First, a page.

Over the last few years, this point in the season has marked the beginning of the end for hope in a Coug fan. By game three WSU has usually been coming off what may be their only win of the season or hoping for one last chance at a W before conference play starts. In those years, most of the buzz would be around desperation. Not just for a Coug win, but to keep UW as the only team in recent memory to go winless (after the "scoring streak" this seems to have been the chief concern among Wazzu fans - have to have something to root for!).
This year, things are a little different. WSU's obliteration of two weaker opponents has caught the eye of not only the West Coast, but national writers as well. The sense of excitement around the football team is at a high it hasn't seen since before this website started.
Now the Cougs face what may be their biggest test in the season's first five games (known as the "set up for a fast start" or "Nuss's favorite topic"). San Diego State was often overlooked by WSU fans in the offseason as they dreamed of a "5-0." This was a good team last year that won nine games and gave some of the "traditional" Mountain West powers all they could handle. The Aztecs are favored in this game for good reason.
Football Outsiders' S&P isn't in peak form this early in the season, as much of the rankings are still based off early-season projections and have very little opponent adjustment. For what it is worth, FO has WSU at #58 (rising over 40 spots in the first two weeks) and SDSU at #56. In the raw numbers this game pits the #1 overall offense in Raw S&P (guess who!) against #29. Could we have a shootout on our hands? We promised as much last week, but it turned out to be extremely one-sided. We'll take a look at San Diego State after the jump.
OFFENSE: 36.0 PPG, 6.5 YPP
The Aztecs run a pro-style offense with the quarterback most often taking the snap under center. They run some single-back three-wide and four-wide sets but are not strictly limited to that. SDSU will also bring in the fullback as a lead blocker for their talented running back.
Calling the signals is strong-armed senior Ryan Lindley. Lindley is a four-year starter who set the school touchdown record in the Aztecs' first game against Cal Poly. He amassed some pretty impressive numbers last year with the help of two stud wide receivers who have since departed for the NFL. In all, he passed for 3,830 yards for 28 touchdowns and only 14 picks on 421 pass attempts.
So far this season Lindley's completion percentage has seen a drop despite playing against some lower competition. He was not at his best against Army, completing just eight of his 18 pass attempts for 146 yards. Exactly half of those yards came on San Diego State's second play from scrimmage, a 68-yard touchdown pass where Lindley displayed his best weapon, the long pass. As the season progresses it will be interesting to see if his completion percentage continues to suffer without his two favorite targets from 2010.
The biggest threat to WSU will likely be running back Ronnie Hillman. Hillman has carried the ball 45 times in the first two games for 6.8 yards per carry. He put up huge numbers as a freshman last season with 1532 yards and 17 touchdowns. He definitely looks to have a future in the pros with good size for a sophomore (5-10, 190) and speed. He makes quick cuts and is strong enough to break tackles. The Cougs will have to wrap up against this guy, and make sure to stay assignment-sound to be aware of the cutback. If not, fans may have flashbacks of Chris Polk in the Apple Cup.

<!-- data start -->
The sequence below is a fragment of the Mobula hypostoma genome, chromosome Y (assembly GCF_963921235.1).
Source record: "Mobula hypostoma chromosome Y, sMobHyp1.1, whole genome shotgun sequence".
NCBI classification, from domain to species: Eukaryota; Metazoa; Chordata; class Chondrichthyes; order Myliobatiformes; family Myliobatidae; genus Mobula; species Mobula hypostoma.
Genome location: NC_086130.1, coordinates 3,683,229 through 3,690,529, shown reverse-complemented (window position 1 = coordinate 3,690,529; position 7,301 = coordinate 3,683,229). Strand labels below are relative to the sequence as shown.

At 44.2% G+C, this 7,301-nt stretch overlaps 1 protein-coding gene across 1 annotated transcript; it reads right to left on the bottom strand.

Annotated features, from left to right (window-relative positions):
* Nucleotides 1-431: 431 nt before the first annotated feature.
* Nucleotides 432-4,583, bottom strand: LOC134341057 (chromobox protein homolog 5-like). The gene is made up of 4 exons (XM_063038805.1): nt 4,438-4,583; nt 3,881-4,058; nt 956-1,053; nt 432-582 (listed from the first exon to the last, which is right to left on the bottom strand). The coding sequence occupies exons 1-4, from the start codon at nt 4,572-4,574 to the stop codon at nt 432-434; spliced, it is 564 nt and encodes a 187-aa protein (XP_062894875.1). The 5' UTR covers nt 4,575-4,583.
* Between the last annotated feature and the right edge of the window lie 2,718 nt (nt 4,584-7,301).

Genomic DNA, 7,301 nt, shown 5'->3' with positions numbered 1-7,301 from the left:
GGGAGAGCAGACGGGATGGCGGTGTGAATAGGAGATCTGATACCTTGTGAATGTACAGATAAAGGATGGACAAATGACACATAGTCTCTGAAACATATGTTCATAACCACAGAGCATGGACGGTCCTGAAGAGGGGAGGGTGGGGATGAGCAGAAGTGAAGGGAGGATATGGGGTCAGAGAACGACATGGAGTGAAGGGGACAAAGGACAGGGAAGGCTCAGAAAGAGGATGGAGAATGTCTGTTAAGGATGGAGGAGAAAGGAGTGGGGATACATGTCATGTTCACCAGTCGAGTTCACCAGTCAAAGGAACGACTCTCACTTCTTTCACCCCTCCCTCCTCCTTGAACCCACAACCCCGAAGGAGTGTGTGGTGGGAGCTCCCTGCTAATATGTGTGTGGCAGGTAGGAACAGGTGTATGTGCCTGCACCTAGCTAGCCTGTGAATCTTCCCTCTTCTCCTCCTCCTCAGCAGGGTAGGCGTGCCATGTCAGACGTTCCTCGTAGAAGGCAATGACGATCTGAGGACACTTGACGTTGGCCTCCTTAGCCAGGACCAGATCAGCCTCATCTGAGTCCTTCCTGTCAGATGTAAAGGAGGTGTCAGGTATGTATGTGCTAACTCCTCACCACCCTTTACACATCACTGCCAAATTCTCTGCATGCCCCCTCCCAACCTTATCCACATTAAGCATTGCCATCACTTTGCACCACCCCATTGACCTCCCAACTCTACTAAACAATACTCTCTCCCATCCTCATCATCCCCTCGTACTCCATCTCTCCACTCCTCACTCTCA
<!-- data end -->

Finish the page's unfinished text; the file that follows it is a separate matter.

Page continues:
While the SDSU offense may not be as good overall as they were a year ago, there is no doubt they are still above average and light years ahead of anything WSU has seen so far this season. This will be a true test for the defense before heading into conference play, and likely will be better than anything it will see until its next home game against Stanford.
DEFENSE: 20.5 PPGA, 5.1 YPPA
It is very difficult to get a gauge on SDSU's defensive performance this season because they have played two option-heavy teams. In the limited amount of action I've seen they regularly have had eight men within ten yards of the line of scrimmage and five men right at the line (as one would expect when facing an option offense).
With that in mind, they struggled pretty heavily against Army's attack. The same Army offense that struggled to do anything against Northern Illinois the week before until the game was out of hand. The Aztecs yielded 403 yards rushing to the Black Knights on 5.2 yards per carry. Their only saving grace was Army putting the ball on the ground six times, resulting in three turnovers.
So what can we take from that performance? It's hard to say. It's possible that San Diego State just doesn't have the right personnel to deal with an option attack. Maybe they are more suited to defending a team that throws the ball more than seven times a game and has a quarterback who isn't going to run for over 7 yards a carry.
By S&P standards, the Aztecs were middle of the road on defense a season ago, ranked 65th overall. They were better at defending the run than the pass, so maybe there is hope there for Washington State. Or maybe the Cougs should just line Marquess Wilson up at quarterback and run the triple-option.
The Aztecs are in trouble if...WSU finds a way to limit Ronnie Hillman on offense and SDSU fails to get much pressure on Marshall Lobbestael on defense, allowing guys like Wilson, Isiah Barton, Jared Karstetter, and Bobby Ratliff run free.